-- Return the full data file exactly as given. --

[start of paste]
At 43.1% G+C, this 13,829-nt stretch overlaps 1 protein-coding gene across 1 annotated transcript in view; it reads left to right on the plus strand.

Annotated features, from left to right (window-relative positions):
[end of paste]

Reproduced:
At 43.1% G+C, this 13,829-nt stretch overlaps 1 protein-coding gene across 1 annotated transcript in view; it reads left to right on the plus strand.

Annotated features, from left to right (window-relative positions):